Castor, other Democrats blast Bush's oil drilling plan
Tampa Bay Business Journal - by Michael Hinman
Jul 14, 2008 -
U.S. Rep. Kathy Castor says if oil companies are interested in drilling in the Gulf of Mexico, they should consider millions of acres already available to them that's not being tapped.
Castor, a Tampa Democrat, called President Bush's executive order to lift the ban on oil drilling off the coasts of Florida, Alabama, Mississippi, Louisiana and Texas a continued effort to side with the big oil companies. Castor is one of many members of Congress Bush would have to convince to lift the federal ban on oil drilling since his move as an executive order is considered to be purely symbolic.
"Bush's claim that drilling off of coastal Florida will lower gas prices is a hoax and a sham," Castor said in a statement. "Even Florida's biggest pro-business lobby states that drilling off our coast will not do anything to lower gas prices. Instead a comprehensive energy plan is required that targets oil speculators to lower prices, promotes conservation and transit, forces oil companies to drill on the 68 million acres already available to them but not being tapped, and encourages drilling in the national reserve area to more immediately increase our oil supplies."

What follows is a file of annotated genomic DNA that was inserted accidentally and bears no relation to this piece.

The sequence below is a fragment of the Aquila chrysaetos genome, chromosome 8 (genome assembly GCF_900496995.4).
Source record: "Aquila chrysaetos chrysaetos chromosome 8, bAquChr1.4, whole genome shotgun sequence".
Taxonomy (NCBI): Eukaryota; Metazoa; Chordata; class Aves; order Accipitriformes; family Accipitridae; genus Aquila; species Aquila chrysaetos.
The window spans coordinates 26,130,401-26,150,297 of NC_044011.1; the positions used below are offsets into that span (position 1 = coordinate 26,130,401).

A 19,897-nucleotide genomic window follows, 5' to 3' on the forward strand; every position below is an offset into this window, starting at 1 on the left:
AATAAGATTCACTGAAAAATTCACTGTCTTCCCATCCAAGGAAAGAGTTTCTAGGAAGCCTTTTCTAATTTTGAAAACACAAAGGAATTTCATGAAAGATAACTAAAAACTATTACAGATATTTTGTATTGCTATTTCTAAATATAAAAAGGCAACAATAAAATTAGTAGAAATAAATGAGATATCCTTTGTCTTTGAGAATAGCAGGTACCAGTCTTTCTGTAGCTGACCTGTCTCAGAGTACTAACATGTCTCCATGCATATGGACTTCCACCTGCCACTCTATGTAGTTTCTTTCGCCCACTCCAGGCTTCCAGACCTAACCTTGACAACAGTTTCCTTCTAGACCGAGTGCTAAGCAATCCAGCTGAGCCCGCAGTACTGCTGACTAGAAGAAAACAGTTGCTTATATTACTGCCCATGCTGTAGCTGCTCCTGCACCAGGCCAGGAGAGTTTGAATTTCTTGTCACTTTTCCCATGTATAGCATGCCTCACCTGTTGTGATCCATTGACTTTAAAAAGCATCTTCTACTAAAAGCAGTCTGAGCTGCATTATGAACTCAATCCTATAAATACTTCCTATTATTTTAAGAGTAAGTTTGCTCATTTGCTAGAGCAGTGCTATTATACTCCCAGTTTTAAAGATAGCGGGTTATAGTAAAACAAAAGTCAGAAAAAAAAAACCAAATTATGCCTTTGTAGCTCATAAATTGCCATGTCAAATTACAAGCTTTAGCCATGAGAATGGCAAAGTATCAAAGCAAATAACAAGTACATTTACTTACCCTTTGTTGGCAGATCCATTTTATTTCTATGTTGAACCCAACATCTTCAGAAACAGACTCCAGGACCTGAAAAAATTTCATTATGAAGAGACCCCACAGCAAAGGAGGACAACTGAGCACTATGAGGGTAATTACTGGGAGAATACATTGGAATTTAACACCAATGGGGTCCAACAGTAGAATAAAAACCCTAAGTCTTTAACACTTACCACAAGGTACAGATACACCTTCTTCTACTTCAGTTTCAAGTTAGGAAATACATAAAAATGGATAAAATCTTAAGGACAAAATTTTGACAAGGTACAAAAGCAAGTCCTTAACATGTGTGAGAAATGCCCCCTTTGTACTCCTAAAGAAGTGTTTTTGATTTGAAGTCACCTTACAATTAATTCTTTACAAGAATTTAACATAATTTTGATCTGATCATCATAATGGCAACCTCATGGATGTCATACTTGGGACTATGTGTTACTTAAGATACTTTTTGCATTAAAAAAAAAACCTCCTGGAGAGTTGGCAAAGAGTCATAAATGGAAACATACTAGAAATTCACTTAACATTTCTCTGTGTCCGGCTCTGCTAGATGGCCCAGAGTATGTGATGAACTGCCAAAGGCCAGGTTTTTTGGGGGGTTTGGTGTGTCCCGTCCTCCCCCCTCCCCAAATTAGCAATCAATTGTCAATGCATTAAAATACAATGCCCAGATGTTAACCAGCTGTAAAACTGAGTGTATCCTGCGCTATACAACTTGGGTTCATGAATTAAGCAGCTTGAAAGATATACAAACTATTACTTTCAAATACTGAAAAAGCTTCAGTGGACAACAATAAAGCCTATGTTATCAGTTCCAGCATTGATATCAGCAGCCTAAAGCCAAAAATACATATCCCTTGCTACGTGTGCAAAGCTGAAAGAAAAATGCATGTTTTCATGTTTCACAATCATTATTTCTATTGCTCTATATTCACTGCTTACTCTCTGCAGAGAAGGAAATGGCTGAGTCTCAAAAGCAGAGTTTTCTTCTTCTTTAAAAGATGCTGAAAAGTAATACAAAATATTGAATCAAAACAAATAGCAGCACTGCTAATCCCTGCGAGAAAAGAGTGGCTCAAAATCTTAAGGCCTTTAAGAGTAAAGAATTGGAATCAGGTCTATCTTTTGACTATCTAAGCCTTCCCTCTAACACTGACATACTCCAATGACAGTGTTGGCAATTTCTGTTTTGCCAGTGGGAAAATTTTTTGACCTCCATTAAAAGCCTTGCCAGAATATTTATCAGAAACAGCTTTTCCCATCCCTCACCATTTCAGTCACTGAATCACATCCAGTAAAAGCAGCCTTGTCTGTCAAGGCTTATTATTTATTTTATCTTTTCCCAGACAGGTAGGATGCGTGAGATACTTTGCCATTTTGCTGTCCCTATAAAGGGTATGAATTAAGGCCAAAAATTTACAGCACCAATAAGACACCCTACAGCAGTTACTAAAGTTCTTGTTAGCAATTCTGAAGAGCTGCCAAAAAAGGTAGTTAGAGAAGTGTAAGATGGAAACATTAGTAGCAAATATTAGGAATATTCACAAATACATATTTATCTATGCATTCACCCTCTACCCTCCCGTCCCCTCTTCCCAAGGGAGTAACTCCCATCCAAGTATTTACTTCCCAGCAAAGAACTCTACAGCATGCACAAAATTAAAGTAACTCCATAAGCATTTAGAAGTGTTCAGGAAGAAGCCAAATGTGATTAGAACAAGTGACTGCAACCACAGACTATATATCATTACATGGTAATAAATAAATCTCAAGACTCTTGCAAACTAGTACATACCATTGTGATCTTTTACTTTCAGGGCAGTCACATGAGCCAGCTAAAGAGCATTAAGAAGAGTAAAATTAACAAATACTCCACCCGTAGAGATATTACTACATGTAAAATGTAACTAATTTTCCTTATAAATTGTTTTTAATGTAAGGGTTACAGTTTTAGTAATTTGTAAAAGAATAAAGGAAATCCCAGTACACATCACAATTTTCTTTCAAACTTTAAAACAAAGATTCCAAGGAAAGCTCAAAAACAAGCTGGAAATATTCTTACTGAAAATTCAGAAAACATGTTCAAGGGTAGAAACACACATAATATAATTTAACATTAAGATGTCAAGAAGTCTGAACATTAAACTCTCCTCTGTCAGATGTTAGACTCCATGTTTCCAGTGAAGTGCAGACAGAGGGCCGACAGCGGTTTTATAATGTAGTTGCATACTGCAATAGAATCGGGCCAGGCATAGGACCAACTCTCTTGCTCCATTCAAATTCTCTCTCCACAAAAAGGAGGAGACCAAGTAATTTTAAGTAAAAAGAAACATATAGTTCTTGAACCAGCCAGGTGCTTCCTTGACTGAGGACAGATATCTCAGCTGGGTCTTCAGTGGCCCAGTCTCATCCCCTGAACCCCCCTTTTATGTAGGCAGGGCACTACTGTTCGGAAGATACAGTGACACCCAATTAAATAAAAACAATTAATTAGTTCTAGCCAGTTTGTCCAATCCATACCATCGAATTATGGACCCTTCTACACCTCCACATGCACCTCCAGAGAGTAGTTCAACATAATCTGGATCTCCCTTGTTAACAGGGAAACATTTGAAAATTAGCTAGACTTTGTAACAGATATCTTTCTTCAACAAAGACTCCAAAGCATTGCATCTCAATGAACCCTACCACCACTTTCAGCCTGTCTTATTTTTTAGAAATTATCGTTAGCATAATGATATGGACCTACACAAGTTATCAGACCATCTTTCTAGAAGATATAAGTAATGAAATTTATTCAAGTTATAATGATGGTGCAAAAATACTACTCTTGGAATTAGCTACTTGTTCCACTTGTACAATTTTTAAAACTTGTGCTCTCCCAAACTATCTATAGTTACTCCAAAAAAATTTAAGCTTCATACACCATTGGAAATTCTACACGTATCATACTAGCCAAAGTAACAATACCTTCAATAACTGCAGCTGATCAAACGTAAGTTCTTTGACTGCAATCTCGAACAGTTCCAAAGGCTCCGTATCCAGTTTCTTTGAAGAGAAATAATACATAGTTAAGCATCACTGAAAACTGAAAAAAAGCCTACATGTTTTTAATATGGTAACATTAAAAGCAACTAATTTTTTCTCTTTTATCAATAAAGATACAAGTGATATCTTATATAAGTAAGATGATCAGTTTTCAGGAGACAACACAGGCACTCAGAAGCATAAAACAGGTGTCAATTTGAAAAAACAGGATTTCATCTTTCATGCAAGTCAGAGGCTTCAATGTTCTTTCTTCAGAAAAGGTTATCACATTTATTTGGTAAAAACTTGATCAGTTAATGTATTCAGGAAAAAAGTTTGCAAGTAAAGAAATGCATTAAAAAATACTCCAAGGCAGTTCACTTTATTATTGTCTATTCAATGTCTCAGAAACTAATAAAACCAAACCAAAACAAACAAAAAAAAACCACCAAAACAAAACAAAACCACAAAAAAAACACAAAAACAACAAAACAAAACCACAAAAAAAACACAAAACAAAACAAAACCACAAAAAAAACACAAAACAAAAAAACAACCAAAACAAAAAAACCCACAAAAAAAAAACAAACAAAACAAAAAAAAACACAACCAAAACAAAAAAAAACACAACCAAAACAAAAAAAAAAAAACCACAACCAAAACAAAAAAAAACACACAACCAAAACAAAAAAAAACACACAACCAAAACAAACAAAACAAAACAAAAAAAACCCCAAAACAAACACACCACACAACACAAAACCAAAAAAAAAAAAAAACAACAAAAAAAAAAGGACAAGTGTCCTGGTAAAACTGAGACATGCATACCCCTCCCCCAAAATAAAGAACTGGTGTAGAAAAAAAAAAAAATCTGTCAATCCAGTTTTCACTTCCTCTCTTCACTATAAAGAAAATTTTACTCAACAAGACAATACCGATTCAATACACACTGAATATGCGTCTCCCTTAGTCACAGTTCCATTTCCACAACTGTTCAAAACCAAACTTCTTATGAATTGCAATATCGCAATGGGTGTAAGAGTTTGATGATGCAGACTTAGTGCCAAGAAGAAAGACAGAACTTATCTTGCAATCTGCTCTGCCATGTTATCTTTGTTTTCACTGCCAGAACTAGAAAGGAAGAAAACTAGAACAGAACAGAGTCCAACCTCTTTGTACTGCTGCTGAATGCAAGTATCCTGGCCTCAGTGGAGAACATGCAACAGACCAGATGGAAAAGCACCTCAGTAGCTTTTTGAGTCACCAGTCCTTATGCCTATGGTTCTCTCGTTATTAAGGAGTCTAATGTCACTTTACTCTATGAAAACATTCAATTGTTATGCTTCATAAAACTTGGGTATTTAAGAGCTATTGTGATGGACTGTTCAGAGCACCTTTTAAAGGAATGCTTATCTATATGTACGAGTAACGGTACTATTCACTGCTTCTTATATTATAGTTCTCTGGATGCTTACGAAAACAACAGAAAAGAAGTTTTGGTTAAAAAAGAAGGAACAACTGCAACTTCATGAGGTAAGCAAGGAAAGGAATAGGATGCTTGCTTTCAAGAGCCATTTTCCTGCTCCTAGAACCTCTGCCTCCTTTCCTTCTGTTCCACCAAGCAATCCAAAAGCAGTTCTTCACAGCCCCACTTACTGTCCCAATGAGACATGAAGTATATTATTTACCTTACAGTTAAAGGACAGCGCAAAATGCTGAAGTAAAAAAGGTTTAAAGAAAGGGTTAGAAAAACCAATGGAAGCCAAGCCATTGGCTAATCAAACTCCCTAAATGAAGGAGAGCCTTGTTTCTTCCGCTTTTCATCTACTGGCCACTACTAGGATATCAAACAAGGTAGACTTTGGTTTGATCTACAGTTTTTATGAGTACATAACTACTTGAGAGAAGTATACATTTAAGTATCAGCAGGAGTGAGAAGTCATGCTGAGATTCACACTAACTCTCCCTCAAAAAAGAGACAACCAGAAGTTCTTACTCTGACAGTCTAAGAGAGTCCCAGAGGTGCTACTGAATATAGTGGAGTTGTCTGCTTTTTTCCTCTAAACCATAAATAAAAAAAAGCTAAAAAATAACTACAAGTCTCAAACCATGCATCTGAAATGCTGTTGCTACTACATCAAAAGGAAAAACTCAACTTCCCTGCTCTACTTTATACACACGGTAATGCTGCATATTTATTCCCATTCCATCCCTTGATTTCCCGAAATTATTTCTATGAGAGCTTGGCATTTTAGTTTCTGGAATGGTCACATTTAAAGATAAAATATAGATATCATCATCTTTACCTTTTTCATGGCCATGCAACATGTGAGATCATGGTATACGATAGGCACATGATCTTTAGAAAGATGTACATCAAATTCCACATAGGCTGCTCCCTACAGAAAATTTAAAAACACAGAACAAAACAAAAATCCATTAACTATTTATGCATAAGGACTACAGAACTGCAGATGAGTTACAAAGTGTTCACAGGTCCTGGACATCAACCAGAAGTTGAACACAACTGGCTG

Bush said 830 billion barrels of oil are being left untapped off American shores because of bans in both the Gulf of Mexico and in the Arctic National Wildlife Refuge in Alaska as well as the Green River Basin.
The additional drilling has been supported by Republican presidential candidate John McCain as a way to lower prices.
"I don't see an immediate relief, but I do see that exploitation of existing reserves that may exist, and in view of many experts, that do exist off our coasts, is also a way that we need to provide relief," McCain said last month, MSNBC reported. "Even though it may take some years, the fact that we are exploiting those reserves would have psychological impact that I think is beneficial."
McCain's statements also were distributed by Democratic presidential candidate Barack Obama's campaign, while at the same time reiterating Obama's stand that the oil drilling ban should remain in place.
"If offshore drilling would provide short-term relief at the pump or a long-term strategy for energy independence, it would be worthy of our consideration, regardless of the risks," Obama campaign spokesman Bill Burton said. "But most experts, even within the Bush Administration, concede it would do neither. It would merely prolong the failed energy policies we have seen from Washington for 30 years."
White House Press Secretary Dana Perino said Bush expects the Democratically controlled Congress will take his lead in addressing the oil drilling ban in the Gulf.
"What President Bush wanted to do and still seeks to do is to get Congress to work with him because we talked about having two keys that need to be turned at the same time," Perino said during her daily press briefing Monday. "It's become increasingly clear that Congress is not willing to take that step on their own, so President Bush is going to lead, and we hope that they will follow us."
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